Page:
You might also like Discover How I Avoided Burnout, the first post in my blog book Busting Your Corporate Idol: How To Reconnect With Values and Regain Control Of Your Life.

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How London Bested the Beijing Opening Ceremonies

2012 Olympics Opening Ceremonies

London Olympics Opening Ceremonies OMG The Tree by Shimelle via Flickr CC

The Beijing opening ceremonies were one of the most spectacular things I have ever seen.  I remember seeing thousands of drummers working in synchrony, a field of men performing Tai Chi, and a wave of Chinese characters moving up and down, to remind the world that China invented typesetting.  What amazed me was that each character was human powered, and the up and down movements had to be perfectly choreographed to give the rippling patterns.  When I realized that London was set to follow Beijing, I thought “There is no way they can match or beat this.”

I was both right and wrong, and the difference highlights the differences between the two countries.

When it comes to majesty and spectacle, Beijing won hands down.  For me, the 2008 Opening Ceremony was a coming out party for China.  “We are here world – look at our rich culture and history, and see what we can accomplish.”  To have so many people working together in such artistry and synchrony was amazing to see.  But I grew uncomfortable when I learned that the 900 men under the typesetting segment had to wear diapers, because they had to stay under their props for six hours.  What was the human cost of that greatness?

China’s approach was very much in line with what we have seen in the subsequent four years.  It can move a large number of people to act together to produce great things.  Check out this video about the manufacturing of  iPads by Foxconn.  The vast majority of the work done by each individual is repetitive and boring.  But the end result is something spectacular.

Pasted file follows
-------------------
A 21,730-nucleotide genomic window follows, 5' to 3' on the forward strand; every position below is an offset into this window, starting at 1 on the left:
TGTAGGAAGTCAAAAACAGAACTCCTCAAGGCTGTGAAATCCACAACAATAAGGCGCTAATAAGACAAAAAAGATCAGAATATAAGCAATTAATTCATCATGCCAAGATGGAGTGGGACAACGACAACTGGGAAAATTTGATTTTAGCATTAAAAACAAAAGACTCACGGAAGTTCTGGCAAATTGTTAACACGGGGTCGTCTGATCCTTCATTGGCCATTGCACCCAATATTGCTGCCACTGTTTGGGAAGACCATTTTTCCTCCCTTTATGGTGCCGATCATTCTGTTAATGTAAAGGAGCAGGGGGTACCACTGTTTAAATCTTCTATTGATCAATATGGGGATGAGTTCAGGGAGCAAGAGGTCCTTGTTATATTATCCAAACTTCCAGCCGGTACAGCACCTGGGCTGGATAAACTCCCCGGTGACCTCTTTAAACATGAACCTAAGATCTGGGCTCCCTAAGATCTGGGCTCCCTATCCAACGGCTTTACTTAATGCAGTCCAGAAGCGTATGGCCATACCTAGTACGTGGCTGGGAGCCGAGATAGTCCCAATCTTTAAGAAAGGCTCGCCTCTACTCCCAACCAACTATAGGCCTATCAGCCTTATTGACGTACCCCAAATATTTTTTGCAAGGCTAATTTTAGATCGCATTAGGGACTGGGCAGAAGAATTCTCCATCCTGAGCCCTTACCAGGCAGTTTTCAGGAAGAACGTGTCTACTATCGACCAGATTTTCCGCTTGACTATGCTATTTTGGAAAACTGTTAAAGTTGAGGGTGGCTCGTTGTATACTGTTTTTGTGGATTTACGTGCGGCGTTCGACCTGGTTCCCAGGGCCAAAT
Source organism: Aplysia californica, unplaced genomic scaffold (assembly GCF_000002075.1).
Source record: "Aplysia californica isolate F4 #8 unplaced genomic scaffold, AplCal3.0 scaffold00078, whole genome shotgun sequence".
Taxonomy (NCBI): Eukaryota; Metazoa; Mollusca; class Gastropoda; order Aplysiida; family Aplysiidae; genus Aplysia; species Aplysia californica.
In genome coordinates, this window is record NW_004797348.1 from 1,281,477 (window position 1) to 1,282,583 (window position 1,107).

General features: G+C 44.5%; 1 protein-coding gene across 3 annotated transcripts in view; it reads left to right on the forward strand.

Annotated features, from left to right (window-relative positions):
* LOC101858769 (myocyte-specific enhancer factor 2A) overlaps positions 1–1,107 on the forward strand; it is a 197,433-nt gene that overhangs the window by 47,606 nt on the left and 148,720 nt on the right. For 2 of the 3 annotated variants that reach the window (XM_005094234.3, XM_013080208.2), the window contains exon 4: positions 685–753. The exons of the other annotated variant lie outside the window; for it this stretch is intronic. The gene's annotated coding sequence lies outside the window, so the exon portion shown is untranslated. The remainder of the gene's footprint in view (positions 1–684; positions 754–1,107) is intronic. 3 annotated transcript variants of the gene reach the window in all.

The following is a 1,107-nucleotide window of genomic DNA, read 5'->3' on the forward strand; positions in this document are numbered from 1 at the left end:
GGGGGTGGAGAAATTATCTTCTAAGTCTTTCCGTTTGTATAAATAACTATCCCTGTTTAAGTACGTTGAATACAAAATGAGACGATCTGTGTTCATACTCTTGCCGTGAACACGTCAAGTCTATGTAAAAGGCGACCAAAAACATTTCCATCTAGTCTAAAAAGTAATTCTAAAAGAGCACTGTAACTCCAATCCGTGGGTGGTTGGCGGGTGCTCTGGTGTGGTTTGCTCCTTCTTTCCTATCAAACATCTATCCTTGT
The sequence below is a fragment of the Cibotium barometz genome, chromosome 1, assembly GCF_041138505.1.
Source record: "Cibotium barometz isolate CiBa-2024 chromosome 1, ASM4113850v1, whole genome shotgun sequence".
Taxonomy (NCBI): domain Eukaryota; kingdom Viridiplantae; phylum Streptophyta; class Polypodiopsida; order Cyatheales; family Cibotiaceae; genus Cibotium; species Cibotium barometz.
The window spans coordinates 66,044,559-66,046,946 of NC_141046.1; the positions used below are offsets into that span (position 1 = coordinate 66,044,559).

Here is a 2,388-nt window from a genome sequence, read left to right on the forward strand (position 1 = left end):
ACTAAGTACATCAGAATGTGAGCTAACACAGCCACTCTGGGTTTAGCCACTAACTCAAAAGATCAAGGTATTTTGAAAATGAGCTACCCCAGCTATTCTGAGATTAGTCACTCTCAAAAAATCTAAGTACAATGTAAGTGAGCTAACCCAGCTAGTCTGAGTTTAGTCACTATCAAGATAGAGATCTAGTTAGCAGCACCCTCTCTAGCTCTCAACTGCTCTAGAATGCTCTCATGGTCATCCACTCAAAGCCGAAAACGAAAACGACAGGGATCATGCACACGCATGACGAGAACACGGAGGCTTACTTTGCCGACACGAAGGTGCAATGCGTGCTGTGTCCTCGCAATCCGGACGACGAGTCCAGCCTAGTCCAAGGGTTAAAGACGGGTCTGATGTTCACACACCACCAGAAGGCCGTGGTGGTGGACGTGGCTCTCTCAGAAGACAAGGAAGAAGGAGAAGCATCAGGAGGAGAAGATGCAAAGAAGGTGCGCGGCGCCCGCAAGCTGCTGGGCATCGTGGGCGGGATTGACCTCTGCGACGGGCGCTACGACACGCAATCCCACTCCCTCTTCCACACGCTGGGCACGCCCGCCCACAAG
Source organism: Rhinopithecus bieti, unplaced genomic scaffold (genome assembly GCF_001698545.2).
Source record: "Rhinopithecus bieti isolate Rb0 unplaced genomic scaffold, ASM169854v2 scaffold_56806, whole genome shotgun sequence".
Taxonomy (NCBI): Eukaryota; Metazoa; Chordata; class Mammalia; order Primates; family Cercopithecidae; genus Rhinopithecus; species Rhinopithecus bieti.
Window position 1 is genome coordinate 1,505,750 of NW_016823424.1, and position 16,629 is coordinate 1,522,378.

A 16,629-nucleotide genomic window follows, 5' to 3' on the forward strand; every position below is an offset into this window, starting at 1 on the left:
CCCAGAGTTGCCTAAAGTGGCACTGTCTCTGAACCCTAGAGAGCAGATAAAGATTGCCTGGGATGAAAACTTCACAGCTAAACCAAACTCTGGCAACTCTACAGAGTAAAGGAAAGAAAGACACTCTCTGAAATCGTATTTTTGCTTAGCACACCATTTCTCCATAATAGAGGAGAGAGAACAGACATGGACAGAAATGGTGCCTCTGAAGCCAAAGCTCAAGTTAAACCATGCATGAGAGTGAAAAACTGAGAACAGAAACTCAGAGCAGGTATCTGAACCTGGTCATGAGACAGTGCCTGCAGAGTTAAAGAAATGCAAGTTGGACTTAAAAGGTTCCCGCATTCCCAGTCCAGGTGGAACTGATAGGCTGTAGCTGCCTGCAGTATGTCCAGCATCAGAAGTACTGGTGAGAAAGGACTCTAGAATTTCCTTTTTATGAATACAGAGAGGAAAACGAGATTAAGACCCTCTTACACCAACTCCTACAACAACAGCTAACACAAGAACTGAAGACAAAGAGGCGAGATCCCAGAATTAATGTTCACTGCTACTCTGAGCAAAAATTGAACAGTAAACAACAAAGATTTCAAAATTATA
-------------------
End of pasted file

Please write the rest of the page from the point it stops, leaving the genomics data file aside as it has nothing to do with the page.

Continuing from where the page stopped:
A Different Focus

Danny Boyle, the oscar-winning director of Slum Dog Millionaire and the director of the London Opening Ceremony took an entirely different tack – it wasn’t about technology, and synchrony,  it was about people.  The first part of the program highlighted the transition in England’s history from an agrarian existance to the industrial revolution. Giant smokestacks rose out of the ground, and workers emerged from a hole in the ground to roll up and carry off the grass sod that covered the field.  Each smokestack in the show let off smog, and the Boyle’s magic managed to include the sulfer stink of the pollution.

The London games reminded the world that the UK has been through the pain of industrialization, and has dealt with the impact on socicety.  There were workers with picket signs as part of the show, advocating women’s sufferage among other causes.  As host Matt Lauer put it ” for all the prosperity from industrial revolution, there was also great hardship.”

The ceremony seemed to be saying “Industrial Revolution?  Been there, done that.  Now lets move on to our legacy of children’s literature, The National Health Service, and the uniquely British comic sensibility.”   I was also struck by the cultural and ethnic diversity of the performers.

From the land to factories and back to the land

Today, China is the country undergoing the transition from an agrarian to an industrial existence.  At the opening of the 2008 games in Beijing, Tijeniman Square was filled with smog for a few days until  the government-mandated shutdown of factories allowed the air to clear for the games.  At the turn of the 20th Century, the London Fog was the result of smog an industrial waste.  Now, much of that industry is gone from London, and in fact the industrial reminants on the economically depressed East End were replaced with the Olympic park.  And after the games, this region will be home to a new public park   filled with trails, wetlands, and open space.

In China and the UK, I see two countries at opposite ends of the industrialization cycle.  And the opening ceremonies?  I loved them both, but I have to give the edge to the one that put people first.